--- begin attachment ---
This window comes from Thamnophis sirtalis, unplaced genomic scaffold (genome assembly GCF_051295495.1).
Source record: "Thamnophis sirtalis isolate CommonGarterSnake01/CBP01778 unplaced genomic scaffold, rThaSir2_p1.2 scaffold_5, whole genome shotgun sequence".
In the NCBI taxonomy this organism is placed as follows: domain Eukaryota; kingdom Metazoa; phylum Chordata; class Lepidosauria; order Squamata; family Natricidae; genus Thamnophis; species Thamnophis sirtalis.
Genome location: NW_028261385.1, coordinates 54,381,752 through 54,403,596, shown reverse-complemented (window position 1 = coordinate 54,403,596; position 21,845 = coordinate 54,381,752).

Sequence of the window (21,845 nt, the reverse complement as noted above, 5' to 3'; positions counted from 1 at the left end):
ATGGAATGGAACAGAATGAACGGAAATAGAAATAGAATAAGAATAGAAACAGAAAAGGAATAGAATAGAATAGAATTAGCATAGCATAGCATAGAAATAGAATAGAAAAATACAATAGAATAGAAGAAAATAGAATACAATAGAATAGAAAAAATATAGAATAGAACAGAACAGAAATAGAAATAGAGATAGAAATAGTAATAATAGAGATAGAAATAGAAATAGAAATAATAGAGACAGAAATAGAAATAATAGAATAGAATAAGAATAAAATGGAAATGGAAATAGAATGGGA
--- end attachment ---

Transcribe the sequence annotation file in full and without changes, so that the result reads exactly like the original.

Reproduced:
This window comes from Thamnophis sirtalis, unplaced genomic scaffold (genome assembly GCF_051295495.1).
Source record: "Thamnophis sirtalis isolate CommonGarterSnake01/CBP01778 unplaced genomic scaffold, rThaSir2_p1.2 scaffold_5, whole genome shotgun sequence".
In the NCBI taxonomy this organism is placed as follows: domain Eukaryota; kingdom Metazoa; phylum Chordata; class Lepidosauria; order Squamata; family Natricidae; genus Thamnophis; species Thamnophis sirtalis.
Genome location: NW_028261385.1, coordinates 54,381,752 through 54,403,596, shown reverse-complemented (window position 1 = coordinate 54,403,596; position 21,845 = coordinate 54,381,752).

Sequence of the window (21,845 nt, the reverse complement as noted above, 5' to 3'; positions counted from 1 at the left end):
ATGGAATGGAACAGAATGAACGGAAATAGAAATAGAATAAGAATAGAAACAGAAAAGGAATAGAATAGAATAGAATTAGCATAGCATAGCATAGAAATAGAATAGAAAAATACAATAGAATAGAAGAAAATAGAATACAATAGAATAGAAAAAATATAGAATAGAACAGAACAGAAATAGAAATAGAGATAGAAATAGTAATAATAGAGATAGAAATAGAAATAGAAATAATAGAGACAGAAATAGAAATAATAGAATAGAATAAGAATAAAATGGAAATGGAAATAGAATGGGA